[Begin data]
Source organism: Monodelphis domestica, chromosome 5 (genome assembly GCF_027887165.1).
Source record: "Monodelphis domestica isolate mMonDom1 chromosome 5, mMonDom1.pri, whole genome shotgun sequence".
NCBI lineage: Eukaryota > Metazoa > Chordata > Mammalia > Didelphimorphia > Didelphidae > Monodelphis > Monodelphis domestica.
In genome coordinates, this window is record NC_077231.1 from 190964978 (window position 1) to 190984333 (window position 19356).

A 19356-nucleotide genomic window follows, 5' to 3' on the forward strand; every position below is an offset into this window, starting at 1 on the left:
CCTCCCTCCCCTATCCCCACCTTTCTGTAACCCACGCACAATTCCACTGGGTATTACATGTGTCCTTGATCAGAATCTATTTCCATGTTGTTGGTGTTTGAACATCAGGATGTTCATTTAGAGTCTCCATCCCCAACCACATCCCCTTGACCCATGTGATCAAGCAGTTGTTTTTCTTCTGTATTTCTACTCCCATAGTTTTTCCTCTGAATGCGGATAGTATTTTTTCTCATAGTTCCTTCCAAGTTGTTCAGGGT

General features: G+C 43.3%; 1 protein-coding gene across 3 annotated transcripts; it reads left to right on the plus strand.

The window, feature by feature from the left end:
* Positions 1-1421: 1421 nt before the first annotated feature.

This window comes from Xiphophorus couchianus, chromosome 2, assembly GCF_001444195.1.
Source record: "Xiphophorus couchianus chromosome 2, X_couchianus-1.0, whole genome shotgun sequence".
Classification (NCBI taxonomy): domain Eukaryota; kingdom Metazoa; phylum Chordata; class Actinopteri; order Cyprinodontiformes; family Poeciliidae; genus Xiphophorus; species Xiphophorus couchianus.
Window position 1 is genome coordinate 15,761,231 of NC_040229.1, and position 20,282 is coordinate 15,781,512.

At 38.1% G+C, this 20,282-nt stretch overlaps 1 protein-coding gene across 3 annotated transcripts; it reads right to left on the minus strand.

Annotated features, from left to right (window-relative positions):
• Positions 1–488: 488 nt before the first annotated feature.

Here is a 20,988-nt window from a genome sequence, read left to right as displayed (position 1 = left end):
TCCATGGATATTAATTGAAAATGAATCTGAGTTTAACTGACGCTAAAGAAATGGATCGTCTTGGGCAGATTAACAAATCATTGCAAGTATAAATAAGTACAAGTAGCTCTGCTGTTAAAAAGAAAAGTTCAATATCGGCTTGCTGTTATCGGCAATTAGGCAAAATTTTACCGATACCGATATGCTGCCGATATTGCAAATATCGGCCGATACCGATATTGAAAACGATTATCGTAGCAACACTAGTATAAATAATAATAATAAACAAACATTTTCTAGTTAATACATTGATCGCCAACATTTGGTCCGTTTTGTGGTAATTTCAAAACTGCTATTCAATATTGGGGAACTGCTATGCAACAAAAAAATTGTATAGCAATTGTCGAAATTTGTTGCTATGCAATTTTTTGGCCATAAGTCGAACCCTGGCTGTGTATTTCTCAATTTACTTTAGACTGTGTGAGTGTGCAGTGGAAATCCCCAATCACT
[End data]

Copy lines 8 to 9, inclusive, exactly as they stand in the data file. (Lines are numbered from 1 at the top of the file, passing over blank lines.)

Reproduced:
The window, feature by feature from the left end:
* Positions 1-1421: 1421 nt before the first annotated feature.